Several groups have recently reported that transplantation of murine undifferentiated ES cells can improve cardiac function in mice and rats after myocardial infarction without any evidence of graft rejection or teratoma formation.22–25 To compare the survival kinetics of undifferentiated ES cells versus differentiated ESC-ECs, we also injected 5×105 undifferentiated ES cells into mice with LAD infarction (n=15) and tracked their survival by bioluminescence imaging (Figure 6a). Quantitative analysis showed that there was acute donor cell loss from day 2 to day 7 followed by a drastic rebound of cell survival and proliferation from week 1 to week 4 (Figure 6b and 6c). This survival pattern is markedly different compared with differentiated ESC-ECs as shown in Figure 4b. Furthermore, the animal mortality was ≈20% (2/15) by week 4, ≈46% (6/15) by week 6, and ≈67% (10/15) by week 8. Postmortem analysis of explanted hearts at 4 weeks confirmed presence of teratoma formation with ectoderm, mesoderm, and endoderm cell lineages (data not shown). Persistence of mRFP expression in these ES cells carrying the DF reporter gene was confirmed by immunofluorescence staining as shown in Figure 6d.
In this study, we describe the differentiation, survival, and function of ES cell–derived endothelial cells in a murine model of myocardial infarction. The major findings can be summarized as follows: (1) ES cells can be differentiated into endothelial-like cells using a sequential combination of Flk-1+ (early EC marker) and VE-cadherin+ (late EC marker) sorting; (2) these ESC-ECs express typical endothelial markers (Flk-1, eNOS, vWF) and can incorporate DiI-ac-LDL as well as form endothelial tubes on matrigel assay; (3) transplanted ESC-ECs can improve ventricular function and enhance neoangiogenesis in a mouse model of myocardial infarction; (4) importantly, transplanted cell fate can be monitored noninvasively within the same animals for up to 8 weeks using bioluminescence imaging; (5) however, a time-dependent decrease of cell signal activity was observed within this time period, indicating significant donor cell loss; (6) by contrast, engraftment of undifferentiated ES cells lead to teratoma formation and early mortality in transplanted animals.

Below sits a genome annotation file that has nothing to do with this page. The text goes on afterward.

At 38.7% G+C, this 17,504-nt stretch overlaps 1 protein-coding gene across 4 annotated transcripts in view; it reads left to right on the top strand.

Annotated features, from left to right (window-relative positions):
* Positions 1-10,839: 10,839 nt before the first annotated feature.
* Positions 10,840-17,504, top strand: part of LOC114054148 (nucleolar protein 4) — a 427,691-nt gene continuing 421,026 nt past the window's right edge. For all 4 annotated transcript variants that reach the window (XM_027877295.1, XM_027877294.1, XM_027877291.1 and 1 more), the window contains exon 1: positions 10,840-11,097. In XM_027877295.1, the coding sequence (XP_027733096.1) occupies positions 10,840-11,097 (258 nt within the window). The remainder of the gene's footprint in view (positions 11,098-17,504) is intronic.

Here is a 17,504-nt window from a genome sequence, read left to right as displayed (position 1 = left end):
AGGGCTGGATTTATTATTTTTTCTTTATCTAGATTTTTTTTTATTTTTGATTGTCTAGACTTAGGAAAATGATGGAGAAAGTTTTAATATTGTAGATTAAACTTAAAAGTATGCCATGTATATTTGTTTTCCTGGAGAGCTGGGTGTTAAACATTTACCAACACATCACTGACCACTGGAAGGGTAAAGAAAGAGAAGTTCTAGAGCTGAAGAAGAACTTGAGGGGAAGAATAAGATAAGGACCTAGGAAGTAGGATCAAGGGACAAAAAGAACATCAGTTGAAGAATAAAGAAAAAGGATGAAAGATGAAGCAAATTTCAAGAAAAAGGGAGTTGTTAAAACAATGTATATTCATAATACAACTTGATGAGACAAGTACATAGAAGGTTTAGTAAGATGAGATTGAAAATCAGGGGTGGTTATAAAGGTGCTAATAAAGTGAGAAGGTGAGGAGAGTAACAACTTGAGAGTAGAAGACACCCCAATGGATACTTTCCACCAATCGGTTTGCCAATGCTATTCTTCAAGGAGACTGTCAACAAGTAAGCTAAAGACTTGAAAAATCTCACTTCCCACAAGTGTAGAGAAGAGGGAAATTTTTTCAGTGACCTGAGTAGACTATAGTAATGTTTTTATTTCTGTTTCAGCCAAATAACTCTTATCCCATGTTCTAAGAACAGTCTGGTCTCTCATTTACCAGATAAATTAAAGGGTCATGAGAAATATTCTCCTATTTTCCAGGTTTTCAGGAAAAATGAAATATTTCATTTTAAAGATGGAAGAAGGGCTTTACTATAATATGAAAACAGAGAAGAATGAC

Compared with adult stem cells, ES cells are unique in their ability to differentiate into virtually all cell types, including neurons, cardiomyocytes, hepatocytes, islet cells, skeletal muscle cells, and endothelial cells.26 Nevertheless, an obstacle to their therapeutic use is the lack of reliable methodology to purify cells of interest from other unwanted cell populations. One common approach is to select cell population with the use of lineage-specific promoters driving GFP or drug-resistant marker genes. In the case of endothelial cell isolation, this approach has been plagued by nonspecific activation of promoters in other cell types. For instance, the vWF promoter is active in megakaryocytes, the PECAM-1 promoter is active in hematopoietic cells, and the VEGF receptor 2 promoter is active in undifferentiated ES cells.15 By contrast, the VE-cadherin promoter is known to be constitutively expressed specifically by endothelial cells.27 Building on the experience from these studies, we used a combinatorial approach of both early (Flk-1+)12 and late endothelial cell marker (VE-cadherin+).19 We were able to differentiate mouse ES cells into endothelial-like cells that express surface markers similar to adult mouse endothelial cells. On isolation, these ESC-ECs can form tube-like structures when cultured on matrigel and can incorporate DiI-ac-LDL, similar to mature endothelial cells. Overall, our data concur with other studies describing the functionality of endothelial cells isolated from mouse,12,28 primate,28,29 and human11 ES cells.